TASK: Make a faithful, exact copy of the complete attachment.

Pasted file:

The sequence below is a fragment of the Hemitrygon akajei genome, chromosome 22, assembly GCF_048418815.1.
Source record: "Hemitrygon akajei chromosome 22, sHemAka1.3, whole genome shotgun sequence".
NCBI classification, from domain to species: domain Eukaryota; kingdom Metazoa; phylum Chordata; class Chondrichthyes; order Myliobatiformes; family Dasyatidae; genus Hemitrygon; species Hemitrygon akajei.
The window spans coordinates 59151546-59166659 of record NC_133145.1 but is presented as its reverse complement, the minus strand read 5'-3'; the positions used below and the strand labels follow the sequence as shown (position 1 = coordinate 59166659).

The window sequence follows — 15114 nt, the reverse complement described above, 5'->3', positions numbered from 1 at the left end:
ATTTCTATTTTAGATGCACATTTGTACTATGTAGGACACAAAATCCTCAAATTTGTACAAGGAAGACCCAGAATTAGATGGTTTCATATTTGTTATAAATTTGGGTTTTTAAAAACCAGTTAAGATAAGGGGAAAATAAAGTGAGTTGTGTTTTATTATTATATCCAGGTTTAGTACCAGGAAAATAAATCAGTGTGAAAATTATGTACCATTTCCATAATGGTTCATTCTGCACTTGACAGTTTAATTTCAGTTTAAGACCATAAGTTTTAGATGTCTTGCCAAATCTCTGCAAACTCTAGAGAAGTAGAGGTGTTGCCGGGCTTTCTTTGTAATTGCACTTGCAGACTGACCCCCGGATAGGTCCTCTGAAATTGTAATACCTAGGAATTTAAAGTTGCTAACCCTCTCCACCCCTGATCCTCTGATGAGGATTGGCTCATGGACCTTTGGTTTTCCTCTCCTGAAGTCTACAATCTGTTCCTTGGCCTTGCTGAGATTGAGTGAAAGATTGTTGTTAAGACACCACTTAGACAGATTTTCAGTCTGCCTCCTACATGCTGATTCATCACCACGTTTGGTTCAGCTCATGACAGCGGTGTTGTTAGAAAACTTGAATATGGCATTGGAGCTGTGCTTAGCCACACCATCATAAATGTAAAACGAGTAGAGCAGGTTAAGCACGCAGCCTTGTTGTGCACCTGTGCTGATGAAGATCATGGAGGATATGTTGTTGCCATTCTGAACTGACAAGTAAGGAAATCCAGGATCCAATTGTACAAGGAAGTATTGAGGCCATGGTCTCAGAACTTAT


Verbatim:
The sequence below is a fragment of the Hemitrygon akajei genome, chromosome 22, assembly GCF_048418815.1.
Source record: "Hemitrygon akajei chromosome 22, sHemAka1.3, whole genome shotgun sequence".
NCBI classification, from domain to species: domain Eukaryota; kingdom Metazoa; phylum Chordata; class Chondrichthyes; order Myliobatiformes; family Dasyatidae; genus Hemitrygon; species Hemitrygon akajei.
The window spans coordinates 59151546-59166659 of record NC_133145.1 but is presented as its reverse complement, the minus strand read 5'-3'; the positions used below and the strand labels follow the sequence as shown (position 1 = coordinate 59166659).

The window sequence follows — 15114 nt, the reverse complement described above, 5'->3', positions numbered from 1 at the left end:
ATTTCTATTTTAGATGCACATTTGTACTATGTAGGACACAAAATCCTCAAATTTGTACAAGGAAGACCCAGAATTAGATGGTTTCATATTTGTTATAAATTTGGGTTTTTAAAAACCAGTTAAGATAAGGGGAAAATAAAGTGAGTTGTGTTTTATTATTATATCCAGGTTTAGTACCAGGAAAATAAATCAGTGTGAAAATTATGTACCATTTCCATAATGGTTCATTCTGCACTTGACAGTTTAATTTCAGTTTAAGACCATAAGTTTTAGATGTCTTGCCAAATCTCTGCAAACTCTAGAGAAGTAGAGGTGTTGCCGGGCTTTCTTTGTAATTGCACTTGCAGACTGACCCCCGGATAGGTCCTCTGAAATTGTAATACCTAGGAATTTAAAGTTGCTAACCCTCTCCACCCCTGATCCTCTGATGAGGATTGGCTCATGGACCTTTGGTTTTCCTCTCCTGAAGTCTACAATCTGTTCCTTGGCCTTGCTGAGATTGAGTGAAAGATTGTTGTTAAGACACCACTTAGACAGATTTTCAGTCTGCCTCCTACATGCTGATTCATCACCACGTTTGGTTCAGCTCATGACAGCGGTGTTGTTAGAAAACTTGAATATGGCATTGGAGCTGTGCTTAGCCACACCATCATAAATGTAAAACGAGTAGAGCAGGTTAAGCACGCAGCCTTGTTGTGCACCTGTGCTGATGAAGATCATGGAGGATATGTTGTTGCCATTCTGAACTGACAAGTAAGGAAATCCAGGATCCAATTGTACAAGGAAGTATTGAGGCCATGGTCTCAGAACTTAT